17 Years of Ministry and Counting!
Jimmy, Pastoral Theology (’99), Master of Ministry (’07)
Marie, Elementary Education (‘98), Master of Education in Educational Leadership (’07)
Both Jimmy and Marie Westbrook were raised in Christian homes and were saved at a young age. It is not surprising that the Lord impressed upon them the desire to take His Word to others through missions. They faithfully followed their calling and have now been in full-time missions for 17 years!
Marie was introduced to TBC through her father, Larry Holland, himself an ’87 graduate of the college. Jimmy and Marie completed their bachelor’s degrees and enrolled in the first year of TBC’s graduate program, earning their master’s degrees in 2007.
It was just after college that the Westbrooks began visiting Trinidad and Tobago, getting acquainted with the area and the people.
In 2003 they moved to Trinidad to serve in full-time missions. Arouca Baptist Church was started in 2004, where Jimmy and Marie, together with their children, Jason and Kara, continue to serve the community. Much of their time focuses on children’s ministry, church services, and outreach programs. Children’s ministry in particular has always been a thriving aspect of the ministry in Arouca.
For years, small mission trip groups have visited the Westbrooks in Trinidad to help organize and staff VBS.
These groups consisted of family, friends, and connections through supporting churches. Jimmy explains how the children’s ministry has been key ministry in Arouca.
“Children’s ministry has always been the powerhouse to our ministry so to speak. Almost everyone in
our church can be traced back to VBS one way or another. For some reason children’s ministry is very well accepted and does really well in our area. We’ve had visiting groups help us with outreach and VBS the past several years. TBC grads Jason (’11) and Taylor (’17) Brown actually came down and helped with the last VBS we hosted.”
Recent challenges associated with COVID have been an obstacle to effective ministry everywhere and Trinidad is no exception.
Trinidad is currently experiencing its fourth lockdown since March 2020. Widespread business closures and the elimination of tourist travel has affected many people in the area. Most households feel the trickle-down effect of these changes. The Westbrooks are burdened for the children and families with whom they have limited contact during these times.
“Ministry in general and kids ministry in particular has really suffered as a result of all this. We ask you to please pray that when things open back up that we will be able to bounce back. It is this weird feeling like we’ve lost time that cannot be regained.”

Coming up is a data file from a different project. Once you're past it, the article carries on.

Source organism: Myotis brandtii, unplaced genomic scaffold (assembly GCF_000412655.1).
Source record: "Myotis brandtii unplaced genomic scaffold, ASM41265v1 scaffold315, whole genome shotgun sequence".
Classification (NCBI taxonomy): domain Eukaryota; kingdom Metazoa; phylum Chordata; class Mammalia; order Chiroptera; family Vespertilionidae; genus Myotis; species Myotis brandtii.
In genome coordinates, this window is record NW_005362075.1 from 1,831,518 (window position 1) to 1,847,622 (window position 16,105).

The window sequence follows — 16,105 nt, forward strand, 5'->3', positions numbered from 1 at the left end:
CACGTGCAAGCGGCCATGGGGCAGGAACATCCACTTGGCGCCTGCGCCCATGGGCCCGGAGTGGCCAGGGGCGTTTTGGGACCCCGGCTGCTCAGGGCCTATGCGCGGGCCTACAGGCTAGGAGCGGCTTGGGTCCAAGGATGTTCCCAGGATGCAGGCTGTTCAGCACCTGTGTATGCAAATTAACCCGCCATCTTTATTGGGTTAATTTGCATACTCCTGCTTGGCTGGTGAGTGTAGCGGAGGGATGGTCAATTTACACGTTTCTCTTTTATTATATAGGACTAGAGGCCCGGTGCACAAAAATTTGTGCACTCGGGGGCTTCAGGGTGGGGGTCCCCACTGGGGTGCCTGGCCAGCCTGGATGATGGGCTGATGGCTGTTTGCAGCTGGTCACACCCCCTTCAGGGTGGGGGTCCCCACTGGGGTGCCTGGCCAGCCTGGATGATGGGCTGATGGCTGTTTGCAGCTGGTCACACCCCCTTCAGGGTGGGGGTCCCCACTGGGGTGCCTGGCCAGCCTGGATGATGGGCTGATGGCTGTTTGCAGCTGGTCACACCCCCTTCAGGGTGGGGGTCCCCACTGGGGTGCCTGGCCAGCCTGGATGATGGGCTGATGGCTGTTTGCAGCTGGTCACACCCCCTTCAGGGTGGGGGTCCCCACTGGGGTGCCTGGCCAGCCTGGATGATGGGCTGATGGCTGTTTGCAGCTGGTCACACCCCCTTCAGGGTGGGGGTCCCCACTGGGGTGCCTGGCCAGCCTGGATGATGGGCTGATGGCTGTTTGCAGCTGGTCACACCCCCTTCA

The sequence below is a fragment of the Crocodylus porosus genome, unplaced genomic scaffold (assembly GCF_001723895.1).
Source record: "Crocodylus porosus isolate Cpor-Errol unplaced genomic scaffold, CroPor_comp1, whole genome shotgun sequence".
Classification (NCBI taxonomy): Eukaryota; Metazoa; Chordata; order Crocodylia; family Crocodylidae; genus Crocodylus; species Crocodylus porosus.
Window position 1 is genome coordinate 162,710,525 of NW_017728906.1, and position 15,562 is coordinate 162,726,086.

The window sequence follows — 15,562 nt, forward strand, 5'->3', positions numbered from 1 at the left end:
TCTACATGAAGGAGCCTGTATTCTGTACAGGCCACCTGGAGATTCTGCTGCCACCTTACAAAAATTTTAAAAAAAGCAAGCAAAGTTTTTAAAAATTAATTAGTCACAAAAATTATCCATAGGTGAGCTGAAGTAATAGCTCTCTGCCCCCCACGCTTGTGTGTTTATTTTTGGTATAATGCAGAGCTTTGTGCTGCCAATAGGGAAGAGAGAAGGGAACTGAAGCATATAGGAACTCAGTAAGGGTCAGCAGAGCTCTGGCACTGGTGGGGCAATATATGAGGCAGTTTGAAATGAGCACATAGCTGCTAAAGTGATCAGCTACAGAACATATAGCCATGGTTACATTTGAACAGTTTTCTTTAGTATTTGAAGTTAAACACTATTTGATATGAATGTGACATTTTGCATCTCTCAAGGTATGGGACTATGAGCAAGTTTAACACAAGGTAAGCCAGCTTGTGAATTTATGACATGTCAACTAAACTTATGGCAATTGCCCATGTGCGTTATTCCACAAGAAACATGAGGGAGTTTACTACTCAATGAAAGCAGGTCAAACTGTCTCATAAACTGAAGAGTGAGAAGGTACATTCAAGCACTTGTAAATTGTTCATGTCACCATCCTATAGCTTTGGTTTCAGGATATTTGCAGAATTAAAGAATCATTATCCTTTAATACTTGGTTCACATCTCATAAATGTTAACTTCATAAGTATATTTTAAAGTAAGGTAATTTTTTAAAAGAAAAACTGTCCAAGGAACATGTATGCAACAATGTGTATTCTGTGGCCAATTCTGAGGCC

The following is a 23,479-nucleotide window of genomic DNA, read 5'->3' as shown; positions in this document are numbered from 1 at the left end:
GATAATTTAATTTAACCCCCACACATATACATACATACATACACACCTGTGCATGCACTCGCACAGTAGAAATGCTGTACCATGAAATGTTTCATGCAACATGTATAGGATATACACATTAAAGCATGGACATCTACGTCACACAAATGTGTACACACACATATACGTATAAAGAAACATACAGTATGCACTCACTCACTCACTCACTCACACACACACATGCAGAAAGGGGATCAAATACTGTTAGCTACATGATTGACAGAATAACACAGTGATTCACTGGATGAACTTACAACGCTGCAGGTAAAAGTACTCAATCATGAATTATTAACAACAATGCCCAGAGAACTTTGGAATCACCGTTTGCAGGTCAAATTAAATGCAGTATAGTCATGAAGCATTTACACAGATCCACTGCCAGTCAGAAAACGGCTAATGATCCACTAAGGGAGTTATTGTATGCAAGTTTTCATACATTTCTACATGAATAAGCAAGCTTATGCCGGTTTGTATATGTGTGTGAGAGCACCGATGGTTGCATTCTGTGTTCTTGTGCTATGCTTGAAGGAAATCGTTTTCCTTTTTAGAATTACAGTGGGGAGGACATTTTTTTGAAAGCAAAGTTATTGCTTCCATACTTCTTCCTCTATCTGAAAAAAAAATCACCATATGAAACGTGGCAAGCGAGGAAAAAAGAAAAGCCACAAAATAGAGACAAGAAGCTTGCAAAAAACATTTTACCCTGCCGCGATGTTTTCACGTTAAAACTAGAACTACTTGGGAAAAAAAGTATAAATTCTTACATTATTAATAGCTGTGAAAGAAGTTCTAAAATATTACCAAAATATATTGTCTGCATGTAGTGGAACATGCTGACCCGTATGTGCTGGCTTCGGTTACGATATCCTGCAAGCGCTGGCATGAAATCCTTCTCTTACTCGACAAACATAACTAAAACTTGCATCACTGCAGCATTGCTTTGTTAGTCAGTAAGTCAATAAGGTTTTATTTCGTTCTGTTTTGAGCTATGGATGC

Even though the past 18 months have been unique and challenging, Jimmy and Marie point out the positives:
Two things that proved to be enormous assets through this transition are Jimmy’s familiarity with technology and the benefit of an internet connection at the church.
“A lot of churches on the mission field don’t have that benefit of internet connection on church property, so we are very thankful. We tried several different methods of communicating and hosting online services and have figured out a routine that makes sense for our people.”
This typically looks like recorded preaching shared on social media, live video calls with small Bible study groups, and the occasional one-on-one visit when possible.
In addition to the disruption of day-to-day life and ministry work, processing legal paperwork has been complicated and delayed more than usual. With some laughter, Jimmy says he remembers hearing missionaries talk a lot about paperwork.
“I always thought it was odd that they mentioned it so much… but now I understand! We are always dealing with it!”
The Westbrooks have applied for residency
…and the process has been ongoing for four years now! They are hoping for papers to process soon and for ministry support to work out so they can take a short furlough.
“We haven’t been to the states in years and we really need to be able to come home and take a break. But juggling all the different facets of the lockdown, paperwork, travel restrictions, and finding temporary replacements feels overwhelming. We are praying all of it works out.”
The Westbrooks are making the most of their extra family time during lockdown.
10-year-old Jason has been able to continue Tae-Kwon-Do classes online together with his dad. In fact, Jimmy earned his black belt in December! Kara is 14 and misses her gymnastics class since she cannot continue that online, but she is very social and does her best to stay in touch with friends. Marie is helping the kids to get ahead in school while everything else is slow. Their goal is to be able to take a complete break to recharge when they visit the US.
Looking back over their 17 years on the field, Jimmy reflects on how missions has shaped him and his family – both in their view of missions and in their personal life.
“In college I had all these ideas and it looked so easy… I just knew I was going to set the world on fire! But I’ve learned that reaching people with the gospel and truly having an impact takes investing your whole life… I don’t think I truly grasped what that looked like before. Our whole lives are wrapped up in Trinidad – in a good way!”
One way that missions has impacted the Westbrooks on a personal level is that Trinidad is the only home the that the kids remember. For them, furlough is leaving home and all that is familiar. So, what will be a refreshing break for Jimmy and Marie will be an all-new culture, environment, and experience for Kara and Jason. Furlough can be both intimidating and exciting!
In the meantime they will remain faithful to their calling, using their creativity and available resources to continue the ministry and encourage believers in Arouca.
You can learn more about the ministry in Arouca and check out video updates at https://jimmywestbrook.tripod.com/website2/index.html